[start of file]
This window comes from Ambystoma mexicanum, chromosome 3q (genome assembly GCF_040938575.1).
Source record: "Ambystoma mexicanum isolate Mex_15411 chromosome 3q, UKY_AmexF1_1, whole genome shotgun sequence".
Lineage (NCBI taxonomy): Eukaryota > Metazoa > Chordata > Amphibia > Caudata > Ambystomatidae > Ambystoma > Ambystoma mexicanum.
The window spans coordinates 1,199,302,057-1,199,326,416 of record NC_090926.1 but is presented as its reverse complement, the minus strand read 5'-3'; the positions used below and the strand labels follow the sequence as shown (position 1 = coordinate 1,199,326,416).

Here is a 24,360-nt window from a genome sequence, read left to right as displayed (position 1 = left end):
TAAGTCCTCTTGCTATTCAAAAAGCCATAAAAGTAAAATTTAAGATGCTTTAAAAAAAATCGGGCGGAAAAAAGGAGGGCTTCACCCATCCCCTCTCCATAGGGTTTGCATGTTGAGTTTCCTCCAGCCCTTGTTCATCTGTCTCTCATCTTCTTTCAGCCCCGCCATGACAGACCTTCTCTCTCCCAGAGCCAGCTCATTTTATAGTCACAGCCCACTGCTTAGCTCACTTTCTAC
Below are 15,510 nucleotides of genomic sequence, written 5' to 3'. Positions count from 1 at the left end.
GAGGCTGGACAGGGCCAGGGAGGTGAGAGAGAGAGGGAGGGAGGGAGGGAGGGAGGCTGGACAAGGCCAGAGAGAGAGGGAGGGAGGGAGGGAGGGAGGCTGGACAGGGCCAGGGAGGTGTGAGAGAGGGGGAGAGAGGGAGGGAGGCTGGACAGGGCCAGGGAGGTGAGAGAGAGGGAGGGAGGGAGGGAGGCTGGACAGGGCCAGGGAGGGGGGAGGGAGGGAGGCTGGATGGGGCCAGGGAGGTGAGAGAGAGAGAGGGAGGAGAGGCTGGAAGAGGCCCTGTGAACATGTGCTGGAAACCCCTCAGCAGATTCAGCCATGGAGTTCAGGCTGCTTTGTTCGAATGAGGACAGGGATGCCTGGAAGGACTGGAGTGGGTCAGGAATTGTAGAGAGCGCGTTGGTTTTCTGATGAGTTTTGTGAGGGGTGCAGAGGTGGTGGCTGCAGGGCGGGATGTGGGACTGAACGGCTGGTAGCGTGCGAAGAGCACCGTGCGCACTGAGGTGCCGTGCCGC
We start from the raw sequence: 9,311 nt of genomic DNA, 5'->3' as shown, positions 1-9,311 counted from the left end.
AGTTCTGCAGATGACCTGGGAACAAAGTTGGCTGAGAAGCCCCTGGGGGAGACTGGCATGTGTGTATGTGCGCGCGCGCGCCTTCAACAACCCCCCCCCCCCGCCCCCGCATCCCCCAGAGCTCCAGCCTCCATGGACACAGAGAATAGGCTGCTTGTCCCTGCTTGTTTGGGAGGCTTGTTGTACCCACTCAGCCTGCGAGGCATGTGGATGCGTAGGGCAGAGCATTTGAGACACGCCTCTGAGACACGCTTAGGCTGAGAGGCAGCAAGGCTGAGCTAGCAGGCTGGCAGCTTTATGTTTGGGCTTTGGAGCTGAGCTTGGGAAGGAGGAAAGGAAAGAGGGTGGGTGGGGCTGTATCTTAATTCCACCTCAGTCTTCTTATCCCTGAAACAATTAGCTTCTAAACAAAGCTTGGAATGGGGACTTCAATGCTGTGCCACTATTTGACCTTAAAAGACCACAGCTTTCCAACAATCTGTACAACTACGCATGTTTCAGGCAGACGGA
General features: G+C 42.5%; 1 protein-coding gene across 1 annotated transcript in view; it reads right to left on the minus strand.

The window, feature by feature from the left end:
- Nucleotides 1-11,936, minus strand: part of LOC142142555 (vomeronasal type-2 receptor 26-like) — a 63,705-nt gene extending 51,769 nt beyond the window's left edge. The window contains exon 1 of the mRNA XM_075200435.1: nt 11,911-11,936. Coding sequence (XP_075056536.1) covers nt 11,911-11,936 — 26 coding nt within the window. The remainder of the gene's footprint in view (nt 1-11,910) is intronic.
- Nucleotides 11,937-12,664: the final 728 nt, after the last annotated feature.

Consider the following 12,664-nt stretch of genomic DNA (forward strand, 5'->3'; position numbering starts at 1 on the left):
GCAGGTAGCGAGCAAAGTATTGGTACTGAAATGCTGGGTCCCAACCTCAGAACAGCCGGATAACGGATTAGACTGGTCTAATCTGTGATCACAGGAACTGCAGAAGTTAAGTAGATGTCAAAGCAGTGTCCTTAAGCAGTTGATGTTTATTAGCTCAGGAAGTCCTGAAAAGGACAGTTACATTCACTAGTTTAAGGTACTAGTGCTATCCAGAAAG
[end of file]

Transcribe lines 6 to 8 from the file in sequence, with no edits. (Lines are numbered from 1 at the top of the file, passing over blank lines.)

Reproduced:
TAAGTCCTCTTGCTATTCAAAAAGCCATAAAAGTAAAATTTAAGATGCTTTAAAAAAAATCGGGCGGAAAAAAGGAGGGCTTCACCCATCCCCTCTCCATAGGGTTTGCATGTTGAGTTTCCTCCAGCCCTTGTTCATCTGTCTCTCATCTTCTTTCAGCCCCGCCATGACAGACCTTCTCTCTCCCAGAGCCAGCTCATTTTATAGTCACAGCCCACTGCTTAGCTCACTTTCTAC
Below are 15,510 nucleotides of genomic sequence, written 5' to 3'. Positions count from 1 at the left end.
GAGGCTGGACAGGGCCAGGGAGGTGAGAGAGAGAGGGAGGGAGGGAGGGAGGGAGGCTGGACAAGGCCAGAGAGAGAGGGAGGGAGGGAGGGAGGGAGGCTGGACAGGGCCAGGGAGGTGTGAGAGAGGGGGAGAGAGGGAGGGAGGCTGGACAGGGCCAGGGAGGTGAGAGAGAGGGAGGGAGGGAGGGAGGCTGGACAGGGCCAGGGAGGGGGGAGGGAGGGAGGCTGGATGGGGCCAGGGAGGTGAGAGAGAGAGAGGGAGGAGAGGCTGGAAGAGGCCCTGTGAACATGTGCTGGAAACCCCTCAGCAGATTCAGCCATGGAGTTCAGGCTGCTTTGTTCGAATGAGGACAGGGATGCCTGGAAGGACTGGAGTGGGTCAGGAATTGTAGAGAGCGCGTTGGTTTTCTGATGAGTTTTGTGAGGGGTGCAGAGGTGGTGGCTGCAGGGCGGGATGTGGGACTGAACGGCTGGTAGCGTGCGAAGAGCACCGTGCGCACTGAGGTGCCGTGCCGC